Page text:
Saving the Everglades, America’s “green lung”

A system of dams, reservoirs and canals to reduce water pollution and protect the ecosystem

America is mobilising to preserve the Everglades, that natural wilderness treasure at the southernmost tip of the country. To restore the unique water quality of this subtropical ecosystem, the State of Florida has invested over $2.3 billion, plus another $1 billion in federal funds, in a programme that includes several projects, including one entrusted to the Webuild Group (formerly Salini Impregilo) with its U.S. subsidiary Lane Construction.

The Comprehensive Everglades Restoration Plan (CERP) was created by Congress in 2000 to prevent problems in this wilderness area and the connected water system from harming the population and economy of nearby cities Miami and Orlando.

The profitable tourism industry along the two coasts, the Atlantic Coast to the East and the Gulf Coast to the West, has been damaged several times by polluted fresh water flowing into the sea during the rainy season, causing the death of fish and other animal species, and afflicting the human population with breathing difficulties and skin diseases.

The hydrology of the Everglades, which occupy an area of over 6,000 square kilometers (2,316 square miles), begins with Lake Okeechobee. This is the eighth-largest natural freshwater lake in the United States and the biggest in Florida,  and occupies an area equal to half the state of Rhode Island, or 1,900 square kilometers (730 square miles).  The lake’s name comes from the words water (oki) and large (chubi) in the language of the Hitchiti Native American tribe. The Kissimmee River is its natural source, and with other outgoing channels forms two large estuaries: Caloosahatchee in the Gulf of Mexico and St. Lucie on the Atlantic coast north of Palm Beach.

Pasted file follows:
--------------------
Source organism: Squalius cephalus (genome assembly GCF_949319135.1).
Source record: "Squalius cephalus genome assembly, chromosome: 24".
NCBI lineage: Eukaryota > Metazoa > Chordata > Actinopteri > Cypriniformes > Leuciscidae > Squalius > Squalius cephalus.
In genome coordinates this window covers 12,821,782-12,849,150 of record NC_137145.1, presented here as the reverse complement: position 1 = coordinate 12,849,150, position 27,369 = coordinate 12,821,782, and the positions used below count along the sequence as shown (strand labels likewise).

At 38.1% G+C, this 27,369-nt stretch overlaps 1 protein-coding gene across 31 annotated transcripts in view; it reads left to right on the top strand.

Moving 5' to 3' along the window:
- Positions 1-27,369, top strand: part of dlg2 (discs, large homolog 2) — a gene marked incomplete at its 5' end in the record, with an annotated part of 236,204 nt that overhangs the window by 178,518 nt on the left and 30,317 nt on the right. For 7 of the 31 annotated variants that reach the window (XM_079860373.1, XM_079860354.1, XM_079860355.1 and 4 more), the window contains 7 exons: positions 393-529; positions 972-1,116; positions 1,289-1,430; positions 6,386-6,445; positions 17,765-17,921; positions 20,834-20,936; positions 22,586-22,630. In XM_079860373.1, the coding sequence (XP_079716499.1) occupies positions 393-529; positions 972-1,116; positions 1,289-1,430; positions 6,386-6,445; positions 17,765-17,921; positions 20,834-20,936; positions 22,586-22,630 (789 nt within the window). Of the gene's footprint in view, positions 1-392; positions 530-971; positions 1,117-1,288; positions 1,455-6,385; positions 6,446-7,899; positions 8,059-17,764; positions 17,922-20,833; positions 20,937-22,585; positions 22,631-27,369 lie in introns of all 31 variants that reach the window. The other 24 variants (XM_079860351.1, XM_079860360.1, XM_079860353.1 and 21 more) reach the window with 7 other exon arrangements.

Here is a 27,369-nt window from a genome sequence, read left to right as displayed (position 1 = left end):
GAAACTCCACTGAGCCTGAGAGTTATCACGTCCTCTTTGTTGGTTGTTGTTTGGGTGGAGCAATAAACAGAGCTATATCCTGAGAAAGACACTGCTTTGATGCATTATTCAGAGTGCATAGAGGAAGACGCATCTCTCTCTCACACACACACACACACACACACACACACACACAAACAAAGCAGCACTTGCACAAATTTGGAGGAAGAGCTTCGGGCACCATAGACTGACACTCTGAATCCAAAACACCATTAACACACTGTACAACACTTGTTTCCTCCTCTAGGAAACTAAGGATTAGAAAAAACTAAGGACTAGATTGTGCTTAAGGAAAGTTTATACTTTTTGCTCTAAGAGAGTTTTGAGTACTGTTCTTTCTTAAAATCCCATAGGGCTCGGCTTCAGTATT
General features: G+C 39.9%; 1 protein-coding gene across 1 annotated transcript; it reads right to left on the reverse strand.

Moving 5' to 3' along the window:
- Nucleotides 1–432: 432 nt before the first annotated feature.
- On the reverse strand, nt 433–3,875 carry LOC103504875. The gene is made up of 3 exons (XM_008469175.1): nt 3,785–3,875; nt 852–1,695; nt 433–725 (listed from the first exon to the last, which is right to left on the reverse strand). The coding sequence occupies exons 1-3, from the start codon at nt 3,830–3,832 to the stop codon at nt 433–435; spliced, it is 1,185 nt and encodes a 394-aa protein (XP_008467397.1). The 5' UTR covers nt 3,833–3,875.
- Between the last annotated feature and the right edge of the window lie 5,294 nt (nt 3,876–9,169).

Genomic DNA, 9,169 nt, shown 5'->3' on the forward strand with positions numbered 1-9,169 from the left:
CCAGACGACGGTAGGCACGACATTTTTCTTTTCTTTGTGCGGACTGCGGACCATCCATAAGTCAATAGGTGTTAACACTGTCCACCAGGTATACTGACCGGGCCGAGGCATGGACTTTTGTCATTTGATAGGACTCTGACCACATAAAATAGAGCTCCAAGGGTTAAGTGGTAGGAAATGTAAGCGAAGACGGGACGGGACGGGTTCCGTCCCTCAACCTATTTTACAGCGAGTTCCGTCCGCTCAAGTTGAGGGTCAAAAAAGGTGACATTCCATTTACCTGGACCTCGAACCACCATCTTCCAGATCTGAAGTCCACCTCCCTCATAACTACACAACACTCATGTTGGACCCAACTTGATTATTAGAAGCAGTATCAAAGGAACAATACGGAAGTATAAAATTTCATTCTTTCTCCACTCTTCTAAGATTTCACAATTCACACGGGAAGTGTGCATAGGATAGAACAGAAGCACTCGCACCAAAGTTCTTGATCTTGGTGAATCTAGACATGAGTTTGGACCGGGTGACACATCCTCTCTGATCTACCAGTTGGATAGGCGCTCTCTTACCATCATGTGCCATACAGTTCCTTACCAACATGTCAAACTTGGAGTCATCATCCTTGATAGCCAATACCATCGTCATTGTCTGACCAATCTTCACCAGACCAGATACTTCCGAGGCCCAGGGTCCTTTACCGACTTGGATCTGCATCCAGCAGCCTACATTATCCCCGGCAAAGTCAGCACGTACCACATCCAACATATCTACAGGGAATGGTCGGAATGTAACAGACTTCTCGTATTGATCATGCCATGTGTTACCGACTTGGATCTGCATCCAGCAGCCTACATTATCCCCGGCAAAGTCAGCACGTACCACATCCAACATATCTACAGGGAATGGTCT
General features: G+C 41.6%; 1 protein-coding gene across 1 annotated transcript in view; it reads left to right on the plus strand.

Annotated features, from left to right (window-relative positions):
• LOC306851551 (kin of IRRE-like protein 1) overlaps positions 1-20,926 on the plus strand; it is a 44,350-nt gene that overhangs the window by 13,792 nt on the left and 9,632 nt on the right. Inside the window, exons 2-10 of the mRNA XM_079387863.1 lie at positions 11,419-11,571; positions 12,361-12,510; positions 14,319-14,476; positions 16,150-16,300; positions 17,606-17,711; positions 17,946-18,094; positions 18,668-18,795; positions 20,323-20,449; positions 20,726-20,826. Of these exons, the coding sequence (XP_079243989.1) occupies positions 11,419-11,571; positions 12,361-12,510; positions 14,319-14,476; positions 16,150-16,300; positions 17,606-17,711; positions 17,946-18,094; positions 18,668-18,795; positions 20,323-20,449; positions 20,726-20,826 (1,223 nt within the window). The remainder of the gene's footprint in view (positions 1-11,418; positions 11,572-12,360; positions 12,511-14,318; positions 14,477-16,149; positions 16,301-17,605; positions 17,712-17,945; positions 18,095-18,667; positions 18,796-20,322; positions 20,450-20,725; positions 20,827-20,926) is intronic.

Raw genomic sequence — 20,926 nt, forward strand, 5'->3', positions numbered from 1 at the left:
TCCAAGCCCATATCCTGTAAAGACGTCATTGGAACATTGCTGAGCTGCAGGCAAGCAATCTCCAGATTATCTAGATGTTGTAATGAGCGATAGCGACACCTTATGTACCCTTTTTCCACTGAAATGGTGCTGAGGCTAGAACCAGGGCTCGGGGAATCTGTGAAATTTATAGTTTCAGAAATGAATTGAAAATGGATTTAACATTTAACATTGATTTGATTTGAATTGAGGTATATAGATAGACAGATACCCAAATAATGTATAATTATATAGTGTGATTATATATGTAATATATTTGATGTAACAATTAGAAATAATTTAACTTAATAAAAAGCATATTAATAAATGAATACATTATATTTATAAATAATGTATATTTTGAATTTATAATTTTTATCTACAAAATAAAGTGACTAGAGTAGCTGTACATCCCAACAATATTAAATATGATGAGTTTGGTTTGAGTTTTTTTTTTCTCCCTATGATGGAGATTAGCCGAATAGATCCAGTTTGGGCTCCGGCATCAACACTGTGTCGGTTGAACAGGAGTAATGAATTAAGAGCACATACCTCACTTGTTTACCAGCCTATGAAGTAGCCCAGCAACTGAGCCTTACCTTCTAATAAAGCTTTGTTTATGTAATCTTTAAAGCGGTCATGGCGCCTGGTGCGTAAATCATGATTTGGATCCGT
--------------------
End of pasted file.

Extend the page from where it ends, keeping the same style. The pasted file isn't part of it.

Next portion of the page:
The South Florida Water Management District (SFWMD) is implementing approximately 70 large-scale environmental restoration projects under CERP and is actively involved in the removal of invasive plants and animals from the south Florida ecosystem.  In 2017 it began an organized hunting program to weed out the huge Burmese pythons that had infested the Everglades after being imported by traders of exotic animals and then dumped in the area. By 2019, the 2,000th python had been caught, the longest of which measured 5.5 metres (18 feet) and had swallowed an adult deer.

This unusual programme inspired a television series (“Guardians of the Glades”). About 1,000 professional hunters have now been included in a list of “anti-python agents”: veterans and public or private employees who, at the end of their working day, don camouflage suits and pick up their rifles to hunt the snakes, also with the help of drones and radar. The “Python Elimination Program” pays hunters about $10 an hour plus bonuses depending on the length of the python and the amount of eggs collected.

The C-43 project

The attention of Florida’s taxpayers is, however, focused on the $524 million Caloosahatchee C-43 West Basin Storage Reservoir (WBSR) project for the protection of the coastal estuary and the containment of stormwater runoff and discharges from Lake Okeechobee. This project has been assigned by a state agency to a joint venture that includes Lane Construction (controlled by the Webuild Group). Work began on October 30, 2019 and is expected to be completed by December 2023.